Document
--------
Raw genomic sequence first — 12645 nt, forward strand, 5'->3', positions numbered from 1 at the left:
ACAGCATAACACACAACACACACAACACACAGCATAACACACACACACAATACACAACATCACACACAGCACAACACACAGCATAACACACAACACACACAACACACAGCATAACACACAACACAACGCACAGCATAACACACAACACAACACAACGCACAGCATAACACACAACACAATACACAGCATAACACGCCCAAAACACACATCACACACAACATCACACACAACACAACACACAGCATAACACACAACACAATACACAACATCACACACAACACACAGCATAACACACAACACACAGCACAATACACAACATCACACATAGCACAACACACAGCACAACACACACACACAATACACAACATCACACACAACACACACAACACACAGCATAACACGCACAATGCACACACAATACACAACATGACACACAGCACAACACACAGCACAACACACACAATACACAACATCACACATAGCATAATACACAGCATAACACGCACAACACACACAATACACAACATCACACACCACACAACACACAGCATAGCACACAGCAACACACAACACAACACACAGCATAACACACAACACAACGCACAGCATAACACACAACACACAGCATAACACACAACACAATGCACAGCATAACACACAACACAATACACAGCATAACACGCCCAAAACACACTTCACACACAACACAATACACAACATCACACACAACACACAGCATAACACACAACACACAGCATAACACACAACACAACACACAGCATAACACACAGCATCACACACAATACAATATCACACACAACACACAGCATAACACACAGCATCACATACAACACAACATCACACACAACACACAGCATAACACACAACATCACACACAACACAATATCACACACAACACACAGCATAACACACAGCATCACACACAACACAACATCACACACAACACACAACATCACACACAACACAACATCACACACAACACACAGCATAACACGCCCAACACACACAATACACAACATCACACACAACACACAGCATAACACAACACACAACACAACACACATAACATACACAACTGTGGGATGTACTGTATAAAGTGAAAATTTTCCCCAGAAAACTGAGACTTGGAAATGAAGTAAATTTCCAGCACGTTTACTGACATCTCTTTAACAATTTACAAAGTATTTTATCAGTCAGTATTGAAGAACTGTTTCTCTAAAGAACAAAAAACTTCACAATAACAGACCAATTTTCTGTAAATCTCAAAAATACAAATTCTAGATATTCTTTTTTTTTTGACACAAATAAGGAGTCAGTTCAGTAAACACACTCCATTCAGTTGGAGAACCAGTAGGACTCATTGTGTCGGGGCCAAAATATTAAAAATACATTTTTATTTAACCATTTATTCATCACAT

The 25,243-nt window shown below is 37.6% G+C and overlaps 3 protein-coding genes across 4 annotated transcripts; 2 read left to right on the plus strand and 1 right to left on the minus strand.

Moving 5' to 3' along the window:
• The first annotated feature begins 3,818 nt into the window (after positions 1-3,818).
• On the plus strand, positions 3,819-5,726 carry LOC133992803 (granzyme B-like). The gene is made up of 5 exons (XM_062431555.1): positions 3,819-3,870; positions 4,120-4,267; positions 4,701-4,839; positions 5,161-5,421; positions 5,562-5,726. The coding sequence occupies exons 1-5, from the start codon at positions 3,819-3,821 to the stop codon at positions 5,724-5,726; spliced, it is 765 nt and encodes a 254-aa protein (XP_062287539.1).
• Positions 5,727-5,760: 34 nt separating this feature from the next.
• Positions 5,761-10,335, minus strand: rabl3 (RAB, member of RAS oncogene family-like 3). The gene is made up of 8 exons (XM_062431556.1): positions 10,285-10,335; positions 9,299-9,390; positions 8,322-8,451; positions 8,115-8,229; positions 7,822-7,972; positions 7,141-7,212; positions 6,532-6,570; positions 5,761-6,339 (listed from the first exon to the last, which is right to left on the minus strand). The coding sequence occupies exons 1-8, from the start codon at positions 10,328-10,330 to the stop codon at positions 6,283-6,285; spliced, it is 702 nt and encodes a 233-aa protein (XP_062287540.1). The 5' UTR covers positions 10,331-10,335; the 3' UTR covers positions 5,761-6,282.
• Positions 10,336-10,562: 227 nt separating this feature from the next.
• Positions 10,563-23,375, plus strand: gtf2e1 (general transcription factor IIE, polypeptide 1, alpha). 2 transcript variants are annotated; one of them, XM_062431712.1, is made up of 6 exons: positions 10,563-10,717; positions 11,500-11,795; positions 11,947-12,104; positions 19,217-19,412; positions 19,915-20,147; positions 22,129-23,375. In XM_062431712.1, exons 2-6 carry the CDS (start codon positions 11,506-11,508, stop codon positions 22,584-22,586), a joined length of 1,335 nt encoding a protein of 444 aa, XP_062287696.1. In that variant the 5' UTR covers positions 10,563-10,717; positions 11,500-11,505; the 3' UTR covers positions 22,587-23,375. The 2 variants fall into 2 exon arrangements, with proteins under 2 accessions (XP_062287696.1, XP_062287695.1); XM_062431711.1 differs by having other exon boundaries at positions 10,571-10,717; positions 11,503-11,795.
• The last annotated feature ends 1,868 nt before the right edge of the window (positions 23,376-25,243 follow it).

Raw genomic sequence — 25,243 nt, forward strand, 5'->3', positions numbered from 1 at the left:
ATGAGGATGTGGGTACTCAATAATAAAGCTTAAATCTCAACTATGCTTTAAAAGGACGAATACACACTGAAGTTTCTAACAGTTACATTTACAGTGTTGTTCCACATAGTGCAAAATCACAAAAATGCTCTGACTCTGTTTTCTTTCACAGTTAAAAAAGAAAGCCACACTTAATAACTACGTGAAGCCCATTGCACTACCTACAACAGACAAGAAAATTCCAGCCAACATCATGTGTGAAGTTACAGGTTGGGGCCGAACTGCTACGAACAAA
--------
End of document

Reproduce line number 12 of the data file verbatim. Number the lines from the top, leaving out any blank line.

Raw genomic sequence — 25,243 nt, forward strand, 5'->3', positions numbered from 1 at the left: